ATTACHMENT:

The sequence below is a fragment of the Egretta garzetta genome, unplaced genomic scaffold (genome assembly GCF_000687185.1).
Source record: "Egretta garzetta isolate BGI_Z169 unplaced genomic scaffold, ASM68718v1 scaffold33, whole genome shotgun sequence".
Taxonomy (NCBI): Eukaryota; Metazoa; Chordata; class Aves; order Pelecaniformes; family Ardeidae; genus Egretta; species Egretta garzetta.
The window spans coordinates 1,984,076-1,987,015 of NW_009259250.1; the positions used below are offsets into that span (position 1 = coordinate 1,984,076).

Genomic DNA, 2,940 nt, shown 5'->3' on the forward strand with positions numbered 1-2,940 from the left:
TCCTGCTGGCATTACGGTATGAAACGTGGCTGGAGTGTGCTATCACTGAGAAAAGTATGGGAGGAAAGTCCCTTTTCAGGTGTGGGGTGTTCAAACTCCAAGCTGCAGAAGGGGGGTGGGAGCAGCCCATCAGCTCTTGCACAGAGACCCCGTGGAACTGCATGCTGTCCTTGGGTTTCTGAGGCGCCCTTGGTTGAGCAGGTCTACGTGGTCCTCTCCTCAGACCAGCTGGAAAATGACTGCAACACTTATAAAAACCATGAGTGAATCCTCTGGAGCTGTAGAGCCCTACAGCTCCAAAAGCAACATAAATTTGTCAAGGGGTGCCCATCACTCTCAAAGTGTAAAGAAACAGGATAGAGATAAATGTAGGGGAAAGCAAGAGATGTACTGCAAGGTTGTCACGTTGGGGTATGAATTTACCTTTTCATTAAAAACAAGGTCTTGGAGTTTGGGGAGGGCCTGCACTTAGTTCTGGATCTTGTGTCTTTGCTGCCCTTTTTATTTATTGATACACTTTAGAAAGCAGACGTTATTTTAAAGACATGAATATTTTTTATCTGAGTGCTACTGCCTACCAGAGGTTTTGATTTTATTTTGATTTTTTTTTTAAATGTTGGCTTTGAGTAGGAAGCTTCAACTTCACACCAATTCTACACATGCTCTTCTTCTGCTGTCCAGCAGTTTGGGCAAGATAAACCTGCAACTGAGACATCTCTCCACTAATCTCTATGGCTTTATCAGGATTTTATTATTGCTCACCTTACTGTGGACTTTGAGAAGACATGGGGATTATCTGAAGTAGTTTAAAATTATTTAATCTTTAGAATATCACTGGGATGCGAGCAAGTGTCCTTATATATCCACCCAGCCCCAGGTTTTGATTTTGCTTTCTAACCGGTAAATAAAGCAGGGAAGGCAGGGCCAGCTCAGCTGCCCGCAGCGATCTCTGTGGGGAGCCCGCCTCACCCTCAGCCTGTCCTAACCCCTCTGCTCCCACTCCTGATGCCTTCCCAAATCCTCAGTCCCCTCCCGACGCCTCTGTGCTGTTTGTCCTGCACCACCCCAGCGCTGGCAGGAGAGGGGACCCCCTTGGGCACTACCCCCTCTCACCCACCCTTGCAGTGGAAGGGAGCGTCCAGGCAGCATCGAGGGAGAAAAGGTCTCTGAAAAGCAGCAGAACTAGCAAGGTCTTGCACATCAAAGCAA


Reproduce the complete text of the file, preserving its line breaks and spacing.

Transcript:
The sequence below is a fragment of the Egretta garzetta genome, unplaced genomic scaffold (genome assembly GCF_000687185.1).
Source record: "Egretta garzetta isolate BGI_Z169 unplaced genomic scaffold, ASM68718v1 scaffold33, whole genome shotgun sequence".
Taxonomy (NCBI): Eukaryota; Metazoa; Chordata; class Aves; order Pelecaniformes; family Ardeidae; genus Egretta; species Egretta garzetta.
The window spans coordinates 1,984,076-1,987,015 of NW_009259250.1; the positions used below are offsets into that span (position 1 = coordinate 1,984,076).

Genomic DNA, 2,940 nt, shown 5'->3' on the forward strand with positions numbered 1-2,940 from the left:
TCCTGCTGGCATTACGGTATGAAACGTGGCTGGAGTGTGCTATCACTGAGAAAAGTATGGGAGGAAAGTCCCTTTTCAGGTGTGGGGTGTTCAAACTCCAAGCTGCAGAAGGGGGGTGGGAGCAGCCCATCAGCTCTTGCACAGAGACCCCGTGGAACTGCATGCTGTCCTTGGGTTTCTGAGGCGCCCTTGGTTGAGCAGGTCTACGTGGTCCTCTCCTCAGACCAGCTGGAAAATGACTGCAACACTTATAAAAACCATGAGTGAATCCTCTGGAGCTGTAGAGCCCTACAGCTCCAAAAGCAACATAAATTTGTCAAGGGGTGCCCATCACTCTCAAAGTGTAAAGAAACAGGATAGAGATAAATGTAGGGGAAAGCAAGAGATGTACTGCAAGGTTGTCACGTTGGGGTATGAATTTACCTTTTCATTAAAAACAAGGTCTTGGAGTTTGGGGAGGGCCTGCACTTAGTTCTGGATCTTGTGTCTTTGCTGCCCTTTTTATTTATTGATACACTTTAGAAAGCAGACGTTATTTTAAAGACATGAATATTTTTTATCTGAGTGCTACTGCCTACCAGAGGTTTTGATTTTATTTTGATTTTTTTTTTAAATGTTGGCTTTGAGTAGGAAGCTTCAACTTCACACCAATTCTACACATGCTCTTCTTCTGCTGTCCAGCAGTTTGGGCAAGATAAACCTGCAACTGAGACATCTCTCCACTAATCTCTATGGCTTTATCAGGATTTTATTATTGCTCACCTTACTGTGGACTTTGAGAAGACATGGGGATTATCTGAAGTAGTTTAAAATTATTTAATCTTTAGAATATCACTGGGATGCGAGCAAGTGTCCTTATATATCCACCCAGCCCCAGGTTTTGATTTTGCTTTCTAACCGGTAAATAAAGCAGGGAAGGCAGGGCCAGCTCAGCTGCCCGCAGCGATCTCTGTGGGGAGCCCGCCTCACCCTCAGCCTGTCCTAACCCCTCTGCTCCCACTCCTGATGCCTTCCCAAATCCTCAGTCCCCTCCCGACGCCTCTGTGCTGTTTGTCCTGCACCACCCCAGCGCTGGCAGGAGAGGGGACCCCCTTGGGCACTACCCCCTCTCACCCACCCTTGCAGTGGAAGGGAGCGTCCAGGCAGCATCGAGGGAGAAAAGGTCTCTGAAAAGCAGCAGAACTAGCAAGGTCTTGCACATCAAAGCAA